Critically, Ford's upcoming battery-electric vehicle, or BEV, will be its first long-range model. But the fact that it's being so closely linked to the Mustang reveals that the automaker will be putting as much emphasis on performance as it will on the vehicle's environmental benefits.
"Selling electrification on just fuel efficiency is not going to pay out when gas is going for $2.50 a gallon," Ford Executive Vice President Hau Thai-Tang said during a briefing at Detroit's Cobo Center convention facility last year.
While the first generation of battery cars tended to be slow and often ponderous when it comes to driving dynamics, manufacturers have begun putting more of a premium on performance. That's because electric motors, given enough current, produce gobs of instant, wheel-spinning torque. The Tesla Model S with optional Ludicrous Mode can hit 60 mph in a mere 2.3 seconds and the planned performance version of the Model Y will get there in just 3.5 seconds – about 40 percent faster than a similarly sized Porsche Macan SUV. Ford is widely expected to target similar numbers.
After attempting to take an early lead in electrification, Ford is now something of an also-ran. But it hopes to make up for lost time.
"Electrification is a really important part of our future," Hinrichs told CNBC, and the automaker has announced plans to invest about $11 billion in battery-based propulsion. Part of that will go to the creation of a new engineering complex in Detroit's Corktown neighborhood that will also serve as headquarters for its autonomous vehicle efforts.
Ford has been vague about its long-term electrification plans, beyond saying that the Mach 1 project will just be the first of many BEVs. There's a wide disparity within the industry, each automaker carving out a unique strategy. Mary Barra, CEO of General Motors, has said the cross-town rival is on a "path" to an all-electric future.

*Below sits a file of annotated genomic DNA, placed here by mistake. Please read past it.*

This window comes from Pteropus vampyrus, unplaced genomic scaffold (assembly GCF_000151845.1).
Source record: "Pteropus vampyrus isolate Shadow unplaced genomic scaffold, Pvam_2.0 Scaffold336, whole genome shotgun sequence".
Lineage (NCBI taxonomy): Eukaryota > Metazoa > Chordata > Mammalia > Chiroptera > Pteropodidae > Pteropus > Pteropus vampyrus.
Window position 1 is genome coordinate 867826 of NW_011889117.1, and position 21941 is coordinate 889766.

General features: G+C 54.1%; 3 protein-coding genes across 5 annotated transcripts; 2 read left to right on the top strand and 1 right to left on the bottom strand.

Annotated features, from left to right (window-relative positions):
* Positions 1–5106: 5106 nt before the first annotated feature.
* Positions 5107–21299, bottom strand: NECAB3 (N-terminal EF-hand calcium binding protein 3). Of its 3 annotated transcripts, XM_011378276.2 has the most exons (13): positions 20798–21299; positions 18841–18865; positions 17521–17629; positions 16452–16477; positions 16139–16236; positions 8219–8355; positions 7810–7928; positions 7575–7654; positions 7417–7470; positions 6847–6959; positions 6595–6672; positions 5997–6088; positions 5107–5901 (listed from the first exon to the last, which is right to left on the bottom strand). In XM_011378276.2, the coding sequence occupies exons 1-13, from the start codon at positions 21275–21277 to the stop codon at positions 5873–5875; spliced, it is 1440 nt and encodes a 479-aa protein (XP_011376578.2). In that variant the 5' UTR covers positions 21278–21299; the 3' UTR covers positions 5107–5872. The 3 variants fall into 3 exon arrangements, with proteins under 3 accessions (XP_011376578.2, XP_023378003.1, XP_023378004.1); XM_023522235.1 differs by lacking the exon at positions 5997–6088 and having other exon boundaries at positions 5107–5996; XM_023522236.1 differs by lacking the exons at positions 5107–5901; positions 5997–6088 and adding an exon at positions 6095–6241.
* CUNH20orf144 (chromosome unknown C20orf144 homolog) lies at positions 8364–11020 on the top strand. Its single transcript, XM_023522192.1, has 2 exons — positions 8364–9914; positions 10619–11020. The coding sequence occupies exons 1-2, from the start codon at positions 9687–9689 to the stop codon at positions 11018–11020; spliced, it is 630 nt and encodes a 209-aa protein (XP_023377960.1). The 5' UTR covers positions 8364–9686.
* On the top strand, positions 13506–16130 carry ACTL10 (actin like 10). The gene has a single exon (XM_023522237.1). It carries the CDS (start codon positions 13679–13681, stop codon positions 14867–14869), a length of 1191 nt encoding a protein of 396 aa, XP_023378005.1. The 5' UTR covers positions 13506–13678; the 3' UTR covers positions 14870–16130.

While Ford will offer all-electric versions of models as diverse as the Mach 1 and even its F-Series pickup, it plans to continue offering a mix of other powertrain options. That includes fuel-stingy turbocharged Ecoboost engines, ultra-high-performance engines in models like the Shelby GT500, and conventional and plug-in hybrids.
The Mustang, in fact, will cover pretty much all those bases. A hybrid model is expected to debut about the same time as the Mach 1.
While that model could use the technology simply as a way to boost mileage, much as Ford has done with other models, company executives hint the Mustang Hybrid also will put a premium on performance. That's a path a number of automakers are taking, including high-line brands like Aston Martin which showed off a hybrid-supercar, the AM RB 003, at the Geneva Motor Show earlier this month. Ferrari is also developing high-performance hybrids and Daimler's Mercedes-AMG unit is moving in a similar direction.
"Getting the timing right" is one of the critical challenges for Ford as it prepares to launch its second-wave electrification strategy, said Hinrichs. So is coming up with the right sort of product, and Ford is betting that using the Mustang as its foundation will help it plug into the emerging market.
Correction: Joe Hinrichs is Ford's president of global operations. An earlier version misstated his title.